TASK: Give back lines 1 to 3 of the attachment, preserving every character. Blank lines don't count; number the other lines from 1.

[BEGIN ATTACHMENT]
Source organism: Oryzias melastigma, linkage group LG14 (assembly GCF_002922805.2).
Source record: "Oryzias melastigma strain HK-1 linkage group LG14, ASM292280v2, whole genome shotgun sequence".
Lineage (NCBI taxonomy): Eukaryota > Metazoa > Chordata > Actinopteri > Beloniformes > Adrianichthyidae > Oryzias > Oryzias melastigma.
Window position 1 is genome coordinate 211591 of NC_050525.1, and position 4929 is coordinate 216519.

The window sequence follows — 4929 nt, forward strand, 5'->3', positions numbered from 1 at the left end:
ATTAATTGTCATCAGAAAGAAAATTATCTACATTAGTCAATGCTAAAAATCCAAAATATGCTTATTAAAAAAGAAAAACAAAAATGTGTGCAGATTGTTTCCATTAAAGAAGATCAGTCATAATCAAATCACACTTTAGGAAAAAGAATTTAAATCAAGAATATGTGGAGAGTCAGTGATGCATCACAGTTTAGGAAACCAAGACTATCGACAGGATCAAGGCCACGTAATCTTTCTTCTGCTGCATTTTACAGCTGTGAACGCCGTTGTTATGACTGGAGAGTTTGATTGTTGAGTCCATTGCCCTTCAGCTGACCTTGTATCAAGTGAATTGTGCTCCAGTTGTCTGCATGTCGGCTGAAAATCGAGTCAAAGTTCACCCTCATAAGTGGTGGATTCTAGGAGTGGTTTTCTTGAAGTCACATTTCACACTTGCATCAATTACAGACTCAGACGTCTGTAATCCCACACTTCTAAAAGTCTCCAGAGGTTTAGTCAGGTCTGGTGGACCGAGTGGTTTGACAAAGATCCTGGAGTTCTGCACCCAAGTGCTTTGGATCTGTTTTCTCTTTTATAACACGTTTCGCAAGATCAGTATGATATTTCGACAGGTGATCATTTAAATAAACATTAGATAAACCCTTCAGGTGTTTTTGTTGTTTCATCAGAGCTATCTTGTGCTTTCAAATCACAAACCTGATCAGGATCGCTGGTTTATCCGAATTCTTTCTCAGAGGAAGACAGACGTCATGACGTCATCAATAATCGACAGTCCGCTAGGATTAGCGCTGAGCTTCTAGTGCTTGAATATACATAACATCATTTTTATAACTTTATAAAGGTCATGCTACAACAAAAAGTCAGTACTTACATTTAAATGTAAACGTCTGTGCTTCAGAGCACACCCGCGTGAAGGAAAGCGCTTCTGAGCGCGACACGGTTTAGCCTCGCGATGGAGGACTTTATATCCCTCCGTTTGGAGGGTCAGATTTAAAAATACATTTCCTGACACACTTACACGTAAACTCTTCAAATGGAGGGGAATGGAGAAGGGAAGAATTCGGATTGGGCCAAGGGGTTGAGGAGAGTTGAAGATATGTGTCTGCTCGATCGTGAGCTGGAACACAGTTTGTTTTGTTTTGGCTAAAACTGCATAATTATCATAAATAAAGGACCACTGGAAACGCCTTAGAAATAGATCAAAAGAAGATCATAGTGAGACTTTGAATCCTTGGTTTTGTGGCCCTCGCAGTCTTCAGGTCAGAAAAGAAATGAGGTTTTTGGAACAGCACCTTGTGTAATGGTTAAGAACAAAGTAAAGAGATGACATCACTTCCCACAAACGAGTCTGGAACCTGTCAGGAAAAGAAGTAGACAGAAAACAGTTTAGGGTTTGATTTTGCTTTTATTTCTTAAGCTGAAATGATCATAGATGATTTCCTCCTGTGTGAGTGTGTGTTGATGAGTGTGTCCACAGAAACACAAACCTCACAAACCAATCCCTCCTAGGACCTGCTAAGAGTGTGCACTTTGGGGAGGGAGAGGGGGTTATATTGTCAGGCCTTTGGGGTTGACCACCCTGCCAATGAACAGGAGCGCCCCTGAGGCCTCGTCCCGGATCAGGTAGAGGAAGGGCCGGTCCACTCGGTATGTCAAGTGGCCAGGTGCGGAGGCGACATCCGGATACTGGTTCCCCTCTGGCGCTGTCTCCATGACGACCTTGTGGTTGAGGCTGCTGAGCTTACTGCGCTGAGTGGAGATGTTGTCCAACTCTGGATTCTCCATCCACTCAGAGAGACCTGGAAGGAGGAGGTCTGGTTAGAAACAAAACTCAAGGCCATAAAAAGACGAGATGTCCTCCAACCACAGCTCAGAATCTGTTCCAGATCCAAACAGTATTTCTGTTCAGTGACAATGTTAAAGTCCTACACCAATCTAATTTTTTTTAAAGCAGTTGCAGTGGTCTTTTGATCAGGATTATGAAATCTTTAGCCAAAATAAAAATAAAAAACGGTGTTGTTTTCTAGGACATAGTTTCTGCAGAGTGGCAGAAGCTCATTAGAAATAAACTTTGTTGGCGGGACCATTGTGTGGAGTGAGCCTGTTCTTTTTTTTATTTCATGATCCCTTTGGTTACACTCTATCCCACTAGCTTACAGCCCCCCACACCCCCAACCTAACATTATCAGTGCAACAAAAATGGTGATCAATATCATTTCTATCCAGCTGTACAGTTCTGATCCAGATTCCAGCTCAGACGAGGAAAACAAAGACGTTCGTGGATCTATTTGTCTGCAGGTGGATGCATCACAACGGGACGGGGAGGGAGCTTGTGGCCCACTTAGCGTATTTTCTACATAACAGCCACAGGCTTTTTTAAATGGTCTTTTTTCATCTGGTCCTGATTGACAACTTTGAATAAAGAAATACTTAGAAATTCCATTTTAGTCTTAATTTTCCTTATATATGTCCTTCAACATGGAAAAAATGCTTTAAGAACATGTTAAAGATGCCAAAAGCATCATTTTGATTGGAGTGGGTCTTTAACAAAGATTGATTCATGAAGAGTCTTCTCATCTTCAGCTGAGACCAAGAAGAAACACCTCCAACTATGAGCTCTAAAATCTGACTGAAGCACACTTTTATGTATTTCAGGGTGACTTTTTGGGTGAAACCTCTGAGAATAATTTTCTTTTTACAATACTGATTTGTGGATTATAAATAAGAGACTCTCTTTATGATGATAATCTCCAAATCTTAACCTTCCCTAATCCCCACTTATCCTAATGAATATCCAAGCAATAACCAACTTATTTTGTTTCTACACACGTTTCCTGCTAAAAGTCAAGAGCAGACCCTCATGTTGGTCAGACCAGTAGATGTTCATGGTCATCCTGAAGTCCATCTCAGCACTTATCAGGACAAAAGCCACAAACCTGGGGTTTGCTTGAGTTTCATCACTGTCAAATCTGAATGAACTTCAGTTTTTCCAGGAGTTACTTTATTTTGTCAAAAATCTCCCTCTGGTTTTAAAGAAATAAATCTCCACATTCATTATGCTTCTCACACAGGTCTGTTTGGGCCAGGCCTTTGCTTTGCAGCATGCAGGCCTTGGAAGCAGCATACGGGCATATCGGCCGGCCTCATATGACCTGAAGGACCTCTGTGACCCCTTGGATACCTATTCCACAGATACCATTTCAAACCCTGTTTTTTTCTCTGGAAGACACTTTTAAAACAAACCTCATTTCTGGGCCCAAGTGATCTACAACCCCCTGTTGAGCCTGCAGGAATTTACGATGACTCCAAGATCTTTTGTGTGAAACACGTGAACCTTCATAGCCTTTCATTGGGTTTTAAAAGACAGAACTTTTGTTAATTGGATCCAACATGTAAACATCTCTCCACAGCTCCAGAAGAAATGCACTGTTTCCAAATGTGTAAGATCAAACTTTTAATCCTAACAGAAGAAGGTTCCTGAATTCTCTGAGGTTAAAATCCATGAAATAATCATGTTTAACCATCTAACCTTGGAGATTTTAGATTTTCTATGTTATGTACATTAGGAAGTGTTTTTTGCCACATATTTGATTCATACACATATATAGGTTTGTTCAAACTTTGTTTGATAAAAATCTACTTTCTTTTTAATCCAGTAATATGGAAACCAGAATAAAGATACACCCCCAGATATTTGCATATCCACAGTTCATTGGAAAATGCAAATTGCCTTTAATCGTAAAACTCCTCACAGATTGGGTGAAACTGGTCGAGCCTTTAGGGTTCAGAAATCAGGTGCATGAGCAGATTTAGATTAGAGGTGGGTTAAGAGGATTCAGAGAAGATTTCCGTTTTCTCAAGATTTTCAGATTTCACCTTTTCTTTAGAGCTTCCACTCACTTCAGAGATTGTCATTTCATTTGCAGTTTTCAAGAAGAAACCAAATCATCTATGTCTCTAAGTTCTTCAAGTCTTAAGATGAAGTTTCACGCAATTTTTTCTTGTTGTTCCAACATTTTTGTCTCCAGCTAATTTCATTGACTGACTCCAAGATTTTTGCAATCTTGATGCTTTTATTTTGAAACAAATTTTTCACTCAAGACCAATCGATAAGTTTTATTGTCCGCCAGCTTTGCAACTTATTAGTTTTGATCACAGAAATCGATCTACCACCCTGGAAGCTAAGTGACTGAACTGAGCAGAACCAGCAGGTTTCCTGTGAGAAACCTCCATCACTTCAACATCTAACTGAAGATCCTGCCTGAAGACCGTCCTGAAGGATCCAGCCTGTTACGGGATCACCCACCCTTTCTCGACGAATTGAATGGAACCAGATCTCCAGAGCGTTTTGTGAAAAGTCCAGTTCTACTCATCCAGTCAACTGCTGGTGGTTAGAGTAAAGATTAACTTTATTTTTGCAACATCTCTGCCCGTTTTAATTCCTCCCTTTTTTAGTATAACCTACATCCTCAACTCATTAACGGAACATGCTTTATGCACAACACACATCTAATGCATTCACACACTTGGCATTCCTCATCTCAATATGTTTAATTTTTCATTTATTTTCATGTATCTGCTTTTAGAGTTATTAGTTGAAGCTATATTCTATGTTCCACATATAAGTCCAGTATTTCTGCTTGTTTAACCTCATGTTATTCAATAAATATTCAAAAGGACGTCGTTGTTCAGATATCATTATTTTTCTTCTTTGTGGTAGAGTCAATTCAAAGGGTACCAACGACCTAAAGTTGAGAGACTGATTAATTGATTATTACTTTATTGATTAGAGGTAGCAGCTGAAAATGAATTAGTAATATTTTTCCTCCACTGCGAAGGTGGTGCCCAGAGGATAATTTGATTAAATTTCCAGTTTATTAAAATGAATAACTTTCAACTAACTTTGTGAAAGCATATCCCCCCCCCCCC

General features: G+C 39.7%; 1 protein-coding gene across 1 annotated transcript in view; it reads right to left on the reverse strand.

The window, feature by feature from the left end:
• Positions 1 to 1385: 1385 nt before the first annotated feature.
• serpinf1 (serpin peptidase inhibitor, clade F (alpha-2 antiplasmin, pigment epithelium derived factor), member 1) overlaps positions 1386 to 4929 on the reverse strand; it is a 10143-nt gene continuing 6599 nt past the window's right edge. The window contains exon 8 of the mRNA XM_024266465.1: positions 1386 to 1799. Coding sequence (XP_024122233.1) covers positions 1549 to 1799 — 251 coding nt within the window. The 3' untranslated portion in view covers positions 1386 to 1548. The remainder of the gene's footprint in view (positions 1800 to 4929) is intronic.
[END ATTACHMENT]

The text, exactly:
Source organism: Oryzias melastigma, linkage group LG14 (assembly GCF_002922805.2).
Source record: "Oryzias melastigma strain HK-1 linkage group LG14, ASM292280v2, whole genome shotgun sequence".
Lineage (NCBI taxonomy): Eukaryota > Metazoa > Chordata > Actinopteri > Beloniformes > Adrianichthyidae > Oryzias > Oryzias melastigma.